Software is eating the world Arguably, the biggest change to our daily lives in our lifetime has been the proliferation of mobile telephony and the always-on socio-digital culture. Mobile phones have become key to identifying ‘us’ in a world of digital. Their multi-colour covers define us. Their notifications punctuate our lives. And, unsurprisingly, we want to be able to do […]
Software is eating the world
Arguably, the biggest change to our daily lives in our lifetime has been the proliferation of mobile telephony and the always-on socio-digital culture.
Mobile phones have become key to identifying ‘us’ in a world of digital. Their multi-colour covers define us. Their notifications punctuate our lives. And, unsurprisingly, we want to be able to do everything on our phones, from recording the morning run, to paying our bills.
Trusting the mobile in your pocket
Stop right there.
You and I both know that data security is one of those subjects that keeps prodding you in the back of your mind, reminding you that this reliance on the tech in your pocket can create a backdoor into your personal digital world that hackers can exploit.
In the last 6-months, if your experience has been similar to mine, you’ll have seen notifications coming to your phone from Royal Mail, advising you that they’re holding on to one of your parcels, and that you owe them some cash if you want to receive it the last mile.
Action Fraud, the UK’s national reporting centre for these types of crimes, says that between June 2020 and January 2021 it received 2,867 crime reports mentioning DPD, and that victims reported losing £3.4m over the same period. In December, the equivalent of 533 fake DPD emails a day were sent on to the suspicious email reporting service, which was launched last year.
Maybe, you’ll also have received one of those annoying emails from a friend you’ve lost touch with that informs you they’ve suddenly decided to send you a link to something you’ve never heard of before without explanation. For me, the crowning glory of this era of unwanted notifications happens when I receive a notification that someone sent me a fax message out of the blue.
Through their relentless attempts to ruin our day, hackers remind us constantly that links aren’t safe. But then, we want to put this to the back of our minds when it comes to using our mobiles to get things done on the hoof.
Paying bills digitally
In an era of digital, some activities stand out as being ‘analogue’ and rather curiously silly. One of those is paying bills. It costs government and companies millions of pounds every year to send out bills and process payments. According to the latest UK Finance Bill Payments Report, there were 35.3 billion consumer payments in 2019, and 4.7 billion business payments. Those figures continue to go north despite the attempts of a certain virus to derail the economy.
Not everything has gone digital. There were still 272 million cheques used in the same year to pay bills. It just shows that something is missing. This is where Request for Payment comes in.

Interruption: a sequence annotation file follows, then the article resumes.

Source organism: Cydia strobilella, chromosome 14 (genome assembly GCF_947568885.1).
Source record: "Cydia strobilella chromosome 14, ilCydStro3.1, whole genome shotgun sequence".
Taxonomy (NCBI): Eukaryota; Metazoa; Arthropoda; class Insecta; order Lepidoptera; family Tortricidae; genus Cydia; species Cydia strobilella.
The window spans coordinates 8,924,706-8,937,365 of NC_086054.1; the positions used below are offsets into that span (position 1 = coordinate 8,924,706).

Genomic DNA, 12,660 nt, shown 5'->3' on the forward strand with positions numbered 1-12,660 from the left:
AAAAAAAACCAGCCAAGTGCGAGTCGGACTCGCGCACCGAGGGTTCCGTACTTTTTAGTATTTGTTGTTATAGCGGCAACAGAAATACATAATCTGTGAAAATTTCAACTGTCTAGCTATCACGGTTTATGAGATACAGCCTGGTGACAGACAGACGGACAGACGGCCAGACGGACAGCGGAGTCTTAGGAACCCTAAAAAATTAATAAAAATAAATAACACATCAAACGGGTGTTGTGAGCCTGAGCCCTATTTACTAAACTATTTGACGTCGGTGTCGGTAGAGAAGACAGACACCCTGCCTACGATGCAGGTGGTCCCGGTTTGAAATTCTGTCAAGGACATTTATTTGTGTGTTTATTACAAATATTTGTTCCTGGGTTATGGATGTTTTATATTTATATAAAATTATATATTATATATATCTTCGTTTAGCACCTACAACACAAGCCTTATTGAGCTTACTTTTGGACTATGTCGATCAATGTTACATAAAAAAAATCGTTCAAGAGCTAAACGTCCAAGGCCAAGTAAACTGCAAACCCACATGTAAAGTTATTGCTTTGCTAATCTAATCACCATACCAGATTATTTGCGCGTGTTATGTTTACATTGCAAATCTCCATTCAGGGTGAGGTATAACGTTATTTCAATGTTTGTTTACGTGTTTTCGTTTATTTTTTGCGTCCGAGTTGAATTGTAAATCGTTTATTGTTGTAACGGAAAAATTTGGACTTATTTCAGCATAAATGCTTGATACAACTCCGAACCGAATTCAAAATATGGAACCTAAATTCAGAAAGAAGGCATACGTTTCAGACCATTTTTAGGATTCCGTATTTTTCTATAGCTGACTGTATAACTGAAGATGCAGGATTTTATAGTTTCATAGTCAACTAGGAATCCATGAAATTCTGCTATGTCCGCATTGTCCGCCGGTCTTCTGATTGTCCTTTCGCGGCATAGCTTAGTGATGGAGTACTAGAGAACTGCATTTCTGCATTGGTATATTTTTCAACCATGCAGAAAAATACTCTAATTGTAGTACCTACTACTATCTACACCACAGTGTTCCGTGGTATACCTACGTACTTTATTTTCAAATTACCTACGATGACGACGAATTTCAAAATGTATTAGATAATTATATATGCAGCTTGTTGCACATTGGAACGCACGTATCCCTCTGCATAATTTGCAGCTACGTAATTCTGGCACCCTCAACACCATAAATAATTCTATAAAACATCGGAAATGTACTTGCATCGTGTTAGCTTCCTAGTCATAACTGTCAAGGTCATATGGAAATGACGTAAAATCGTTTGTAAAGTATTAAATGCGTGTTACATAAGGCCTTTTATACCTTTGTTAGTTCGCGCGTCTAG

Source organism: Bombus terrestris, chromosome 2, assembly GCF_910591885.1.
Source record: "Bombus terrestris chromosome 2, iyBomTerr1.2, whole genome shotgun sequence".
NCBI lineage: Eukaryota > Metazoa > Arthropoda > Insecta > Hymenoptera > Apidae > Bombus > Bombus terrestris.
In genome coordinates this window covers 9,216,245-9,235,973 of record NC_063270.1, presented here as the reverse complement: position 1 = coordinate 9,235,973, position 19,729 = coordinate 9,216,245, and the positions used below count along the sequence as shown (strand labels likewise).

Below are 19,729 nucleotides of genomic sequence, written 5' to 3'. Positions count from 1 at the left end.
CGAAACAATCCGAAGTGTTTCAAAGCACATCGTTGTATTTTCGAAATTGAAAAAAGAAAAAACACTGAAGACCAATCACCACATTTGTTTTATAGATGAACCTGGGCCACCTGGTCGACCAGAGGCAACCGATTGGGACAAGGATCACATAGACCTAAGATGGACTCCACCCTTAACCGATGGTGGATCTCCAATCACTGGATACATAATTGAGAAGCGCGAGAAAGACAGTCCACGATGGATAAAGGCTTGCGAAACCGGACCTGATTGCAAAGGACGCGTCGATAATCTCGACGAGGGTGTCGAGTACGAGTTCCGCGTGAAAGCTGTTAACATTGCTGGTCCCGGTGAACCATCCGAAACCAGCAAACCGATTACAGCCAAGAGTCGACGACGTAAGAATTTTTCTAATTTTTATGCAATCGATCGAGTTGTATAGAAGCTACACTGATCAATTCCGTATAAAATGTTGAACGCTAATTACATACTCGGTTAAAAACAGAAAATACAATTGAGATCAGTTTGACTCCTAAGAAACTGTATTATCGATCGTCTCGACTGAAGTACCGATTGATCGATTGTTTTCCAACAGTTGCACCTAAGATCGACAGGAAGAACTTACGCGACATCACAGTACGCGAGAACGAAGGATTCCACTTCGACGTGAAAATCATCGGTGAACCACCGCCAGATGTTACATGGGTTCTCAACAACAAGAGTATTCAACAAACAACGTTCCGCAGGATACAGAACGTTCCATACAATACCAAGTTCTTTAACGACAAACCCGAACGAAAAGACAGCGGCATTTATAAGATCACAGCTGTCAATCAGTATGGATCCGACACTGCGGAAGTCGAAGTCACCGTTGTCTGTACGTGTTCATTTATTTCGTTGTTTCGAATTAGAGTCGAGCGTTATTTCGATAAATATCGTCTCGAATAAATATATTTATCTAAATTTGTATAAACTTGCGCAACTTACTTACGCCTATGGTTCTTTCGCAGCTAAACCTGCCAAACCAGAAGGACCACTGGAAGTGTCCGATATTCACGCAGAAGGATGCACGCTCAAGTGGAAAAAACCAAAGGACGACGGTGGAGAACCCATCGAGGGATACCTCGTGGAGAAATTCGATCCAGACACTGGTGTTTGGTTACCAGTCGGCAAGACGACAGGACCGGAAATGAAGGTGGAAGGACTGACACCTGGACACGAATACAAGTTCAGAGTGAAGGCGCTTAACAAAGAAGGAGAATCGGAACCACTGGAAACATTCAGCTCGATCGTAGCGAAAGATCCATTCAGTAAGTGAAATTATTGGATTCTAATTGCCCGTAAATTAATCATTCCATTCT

About Request for Payment in the UK
As the term suggests, a Request for Payment happens when a biller requests moneys from bill payers. In the modern vernacular, it’s assumed the request made will be digital—and this is where things get complicated. As e-mail and SMS are almost universally available some billers may look to send their request using one of these channels, a “Pay by Link”. The problem is, it’s all too easy for hackers to build a bogus landing page behind that innocent looking payment request link, and take you to somewhere that closely resembles your bank or biller payments screen; to then request your ID details and steal your identity.
According to the last major research report into UK cyber crime—the ‘Cost of Cyber Crime’ report 2011, sponsored by the Cabinet Office—cyber crime cost UK businesses in excess of £21 billion.
It’s clear that another way of requesting payments is needed to better manage the messaging that transports bill payment requests to and from mobile phone ‘bill payers.’ Fortunately, the UK FinTech industry, led by Pay.UK and leading tech innovators like Answer Pay, has come up with a smarter way to make bill payments simpler.
It’s called Request to Pay.
What is Request to Pay?
Developed by Pay.UK in consort with the UK banking and FinTech industry, Request to Pay is a new and secure method of transacting requests for payment by mobile phone (or other smart device).
Unlike Pay by Link solutions that expose consumers and small business bill payers to fraud risk, Request to Pay messaging is a set of protocols and technologies that can be embedded into the app ecosystems banks and payment service providers use to facilitate bill payments. Users of Request to Pay are able to receive payment requests and make payments from inside the security wall of their mobile phone apps. Use of authentication techniques (like two-factor authentication you will be familiar with), mean that Users don’t have to click on unfamiliar links and risk being sent to a face website page.
There are advantages beyond the security story too. Bill payers have their bills curated into a single app space, and the financially vulnerable are afforded more choice over which bills they want to prioritise. For billers, Request to Pay cuts out a lot of cost in the back office, by moving payers away from analogue bill payment methods that cost a fortune to administer. They also dramatically reduce bill reconciliation complexity. Hardly surprising then, that 1 in 3 financial services professionals are thinking about how to approach new payment initiatives.
Want to see how Request to Pay works? Book a walkthrough with Answer Pay UK and they will step you through their live demonstrator today.